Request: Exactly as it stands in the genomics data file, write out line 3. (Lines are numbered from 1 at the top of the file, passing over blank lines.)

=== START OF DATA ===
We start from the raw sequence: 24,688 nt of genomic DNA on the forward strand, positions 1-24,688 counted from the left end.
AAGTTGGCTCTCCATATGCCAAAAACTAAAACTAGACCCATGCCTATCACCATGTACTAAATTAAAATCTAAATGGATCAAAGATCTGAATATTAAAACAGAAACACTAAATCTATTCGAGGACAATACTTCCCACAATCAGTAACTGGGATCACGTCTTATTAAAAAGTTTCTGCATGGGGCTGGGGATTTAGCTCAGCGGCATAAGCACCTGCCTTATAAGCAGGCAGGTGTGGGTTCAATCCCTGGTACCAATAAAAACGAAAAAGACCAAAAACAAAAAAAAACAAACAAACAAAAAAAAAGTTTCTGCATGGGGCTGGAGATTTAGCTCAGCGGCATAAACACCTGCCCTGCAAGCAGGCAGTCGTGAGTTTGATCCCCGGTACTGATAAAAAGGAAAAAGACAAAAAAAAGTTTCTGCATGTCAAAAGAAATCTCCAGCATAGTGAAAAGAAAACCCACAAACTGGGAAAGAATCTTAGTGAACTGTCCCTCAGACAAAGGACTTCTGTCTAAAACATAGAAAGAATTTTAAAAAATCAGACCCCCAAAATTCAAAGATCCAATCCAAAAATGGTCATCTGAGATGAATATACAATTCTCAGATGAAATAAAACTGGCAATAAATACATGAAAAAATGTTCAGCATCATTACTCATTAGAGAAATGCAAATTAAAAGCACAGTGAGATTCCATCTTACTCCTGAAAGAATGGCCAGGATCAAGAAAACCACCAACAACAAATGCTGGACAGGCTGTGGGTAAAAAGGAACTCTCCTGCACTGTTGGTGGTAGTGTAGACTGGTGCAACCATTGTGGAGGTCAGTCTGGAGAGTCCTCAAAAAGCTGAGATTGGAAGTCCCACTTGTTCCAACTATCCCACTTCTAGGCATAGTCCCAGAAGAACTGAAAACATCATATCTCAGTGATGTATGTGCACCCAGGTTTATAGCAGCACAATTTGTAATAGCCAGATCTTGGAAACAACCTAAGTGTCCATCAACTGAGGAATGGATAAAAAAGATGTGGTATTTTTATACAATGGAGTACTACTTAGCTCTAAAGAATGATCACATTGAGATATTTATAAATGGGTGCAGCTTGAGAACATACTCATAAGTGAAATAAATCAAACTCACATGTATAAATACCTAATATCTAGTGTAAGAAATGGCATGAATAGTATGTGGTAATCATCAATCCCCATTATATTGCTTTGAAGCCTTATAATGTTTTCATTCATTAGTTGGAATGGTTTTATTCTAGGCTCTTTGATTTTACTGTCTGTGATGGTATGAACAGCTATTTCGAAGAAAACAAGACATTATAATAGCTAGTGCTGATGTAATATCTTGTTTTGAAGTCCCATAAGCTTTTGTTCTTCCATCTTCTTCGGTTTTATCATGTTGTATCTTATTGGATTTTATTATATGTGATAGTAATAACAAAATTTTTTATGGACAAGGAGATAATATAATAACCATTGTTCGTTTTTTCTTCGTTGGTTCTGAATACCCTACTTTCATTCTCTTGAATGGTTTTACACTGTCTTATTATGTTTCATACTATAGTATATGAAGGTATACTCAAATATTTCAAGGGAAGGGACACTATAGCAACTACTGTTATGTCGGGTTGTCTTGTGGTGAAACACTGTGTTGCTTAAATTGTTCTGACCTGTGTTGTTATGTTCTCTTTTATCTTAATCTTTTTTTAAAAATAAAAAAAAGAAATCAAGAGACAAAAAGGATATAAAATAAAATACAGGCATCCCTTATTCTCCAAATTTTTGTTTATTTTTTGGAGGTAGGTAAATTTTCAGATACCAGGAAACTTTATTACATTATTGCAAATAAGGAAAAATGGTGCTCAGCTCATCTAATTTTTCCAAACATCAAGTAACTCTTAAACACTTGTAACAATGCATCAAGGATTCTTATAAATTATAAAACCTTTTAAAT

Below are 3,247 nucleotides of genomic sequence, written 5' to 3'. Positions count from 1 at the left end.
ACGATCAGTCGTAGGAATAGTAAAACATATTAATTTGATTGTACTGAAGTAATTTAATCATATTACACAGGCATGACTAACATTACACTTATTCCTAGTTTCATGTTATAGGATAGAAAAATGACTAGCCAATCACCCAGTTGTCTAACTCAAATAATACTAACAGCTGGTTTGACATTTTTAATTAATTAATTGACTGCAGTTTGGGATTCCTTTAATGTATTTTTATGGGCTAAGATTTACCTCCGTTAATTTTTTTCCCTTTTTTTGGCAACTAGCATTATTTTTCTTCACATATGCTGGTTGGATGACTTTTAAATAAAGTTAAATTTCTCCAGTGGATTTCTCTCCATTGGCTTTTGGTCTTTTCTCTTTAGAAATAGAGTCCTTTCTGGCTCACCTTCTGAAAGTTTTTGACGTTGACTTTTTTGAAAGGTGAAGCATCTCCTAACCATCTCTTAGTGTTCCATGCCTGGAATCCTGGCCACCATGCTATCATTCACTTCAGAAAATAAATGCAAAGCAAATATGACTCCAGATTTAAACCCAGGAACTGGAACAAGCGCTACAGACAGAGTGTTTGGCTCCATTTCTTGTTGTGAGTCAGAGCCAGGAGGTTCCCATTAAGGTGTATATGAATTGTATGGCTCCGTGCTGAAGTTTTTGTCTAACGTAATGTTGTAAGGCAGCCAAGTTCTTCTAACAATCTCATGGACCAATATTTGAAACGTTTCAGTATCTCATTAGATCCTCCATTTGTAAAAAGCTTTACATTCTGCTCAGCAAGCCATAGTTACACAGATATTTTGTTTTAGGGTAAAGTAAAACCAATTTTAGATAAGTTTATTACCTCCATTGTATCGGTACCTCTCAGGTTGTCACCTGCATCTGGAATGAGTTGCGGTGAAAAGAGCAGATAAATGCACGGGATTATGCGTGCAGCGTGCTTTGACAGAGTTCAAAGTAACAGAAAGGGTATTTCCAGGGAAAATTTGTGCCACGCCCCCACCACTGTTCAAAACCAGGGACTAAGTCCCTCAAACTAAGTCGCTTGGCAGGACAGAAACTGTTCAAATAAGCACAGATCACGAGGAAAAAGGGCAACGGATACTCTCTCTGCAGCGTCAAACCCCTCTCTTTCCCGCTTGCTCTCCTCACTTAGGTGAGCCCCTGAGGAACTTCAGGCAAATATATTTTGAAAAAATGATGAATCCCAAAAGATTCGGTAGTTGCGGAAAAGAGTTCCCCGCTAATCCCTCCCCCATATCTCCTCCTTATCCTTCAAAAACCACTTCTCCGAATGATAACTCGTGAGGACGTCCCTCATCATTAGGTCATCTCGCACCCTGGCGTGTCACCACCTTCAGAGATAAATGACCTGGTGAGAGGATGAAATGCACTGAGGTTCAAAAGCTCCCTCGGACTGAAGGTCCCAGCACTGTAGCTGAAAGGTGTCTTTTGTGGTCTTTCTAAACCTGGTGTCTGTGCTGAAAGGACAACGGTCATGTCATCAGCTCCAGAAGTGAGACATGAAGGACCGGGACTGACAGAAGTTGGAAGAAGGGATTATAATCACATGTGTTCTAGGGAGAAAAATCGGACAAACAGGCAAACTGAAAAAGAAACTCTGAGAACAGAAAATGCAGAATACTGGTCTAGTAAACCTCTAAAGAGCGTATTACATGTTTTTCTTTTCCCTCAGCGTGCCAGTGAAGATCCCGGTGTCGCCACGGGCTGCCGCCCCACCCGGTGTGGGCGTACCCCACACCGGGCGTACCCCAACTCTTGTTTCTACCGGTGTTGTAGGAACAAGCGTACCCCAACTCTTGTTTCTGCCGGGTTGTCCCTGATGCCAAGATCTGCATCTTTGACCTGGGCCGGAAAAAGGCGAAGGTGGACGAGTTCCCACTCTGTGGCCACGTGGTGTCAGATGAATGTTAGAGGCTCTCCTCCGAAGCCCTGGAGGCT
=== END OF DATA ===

Below are 3,247 nucleotides of genomic sequence, written 5' to 3'. Positions count from 1 at the left end.